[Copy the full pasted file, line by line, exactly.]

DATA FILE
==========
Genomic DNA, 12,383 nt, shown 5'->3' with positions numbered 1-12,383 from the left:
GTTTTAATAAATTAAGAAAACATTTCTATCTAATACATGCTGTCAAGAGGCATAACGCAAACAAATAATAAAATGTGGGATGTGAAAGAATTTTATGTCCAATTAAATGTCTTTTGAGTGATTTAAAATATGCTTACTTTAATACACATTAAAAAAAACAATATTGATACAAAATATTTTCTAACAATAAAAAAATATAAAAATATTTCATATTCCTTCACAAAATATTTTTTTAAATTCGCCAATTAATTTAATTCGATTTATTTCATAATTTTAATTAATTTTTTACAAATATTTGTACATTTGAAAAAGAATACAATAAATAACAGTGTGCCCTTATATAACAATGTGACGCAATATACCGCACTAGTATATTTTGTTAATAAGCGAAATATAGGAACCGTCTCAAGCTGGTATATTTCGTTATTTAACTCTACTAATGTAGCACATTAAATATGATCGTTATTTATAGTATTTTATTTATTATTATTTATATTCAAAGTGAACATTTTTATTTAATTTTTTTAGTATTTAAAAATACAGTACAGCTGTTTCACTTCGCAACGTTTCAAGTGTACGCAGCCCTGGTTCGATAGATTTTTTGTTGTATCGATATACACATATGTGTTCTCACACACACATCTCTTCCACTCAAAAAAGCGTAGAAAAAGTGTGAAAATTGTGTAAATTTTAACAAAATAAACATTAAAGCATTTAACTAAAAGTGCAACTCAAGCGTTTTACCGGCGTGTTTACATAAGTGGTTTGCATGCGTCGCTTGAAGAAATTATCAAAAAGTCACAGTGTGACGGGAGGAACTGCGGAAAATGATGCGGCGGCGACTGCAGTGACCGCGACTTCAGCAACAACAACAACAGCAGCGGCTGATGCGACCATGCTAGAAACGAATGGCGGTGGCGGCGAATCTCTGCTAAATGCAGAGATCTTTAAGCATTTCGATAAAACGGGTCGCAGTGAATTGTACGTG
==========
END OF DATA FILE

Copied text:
Genomic DNA, 12,383 nt, shown 5'->3' with positions numbered 1-12,383 from the left:
GTTTTAATAAATTAAGAAAACATTTCTATCTAATACATGCTGTCAAGAGGCATAACGCAAACAAATAATAAAATGTGGGATGTGAAAGAATTTTATGTCCAATTAAATGTCTTTTGAGTGATTTAAAATATGCTTACTTTAATACACATTAAAAAAAACAATATTGATACAAAATATTTTCTAACAATAAAAAAATATAAAAATATTTCATATTCCTTCACAAAATATTTTTTTAAATTCGCCAATTAATTTAATTCGATTTATTTCATAATTTTAATTAATTTTTTACAAATATTTGTACATTTGAAAAAGAATACAATAAATAACAGTGTGCCCTTATATAACAATGTGACGCAATATACCGCACTAGTATATTTTGTTAATAAGCGAAATATAGGAACCGTCTCAAGCTGGTATATTTCGTTATTTAACTCTACTAATGTAGCACATTAAATATGATCGTTATTTATAGTATTTTATTTATTATTATTTATATTCAAAGTGAACATTTTTATTTAATTTTTTTAGTATTTAAAAATACAGTACAGCTGTTTCACTTCGCAACGTTTCAAGTGTACGCAGCCCTGGTTCGATAGATTTTTTGTTGTATCGATATACACATATGTGTTCTCACACACACATCTCTTCCACTCAAAAAAGCGTAGAAAAAGTGTGAAAATTGTGTAAATTTTAACAAAATAAACATTAAAGCATTTAACTAAAAGTGCAACTCAAGCGTTTTACCGGCGTGTTTACATAAGTGGTTTGCATGCGTCGCTTGAAGAAATTATCAAAAAGTCACAGTGTGACGGGAGGAACTGCGGAAAATGATGCGGCGGCGACTGCAGTGACCGCGACTTCAGCAACAACAACAACAGCAGCGGCTGATGCGACCATGCTAGAAACGAATGGCGGTGGCGGCGAATCTCTGCTAAATGCAGAGATCTTTAAGCATTTCGATAAAACGGGTCGCAGTGAATTGTACGTG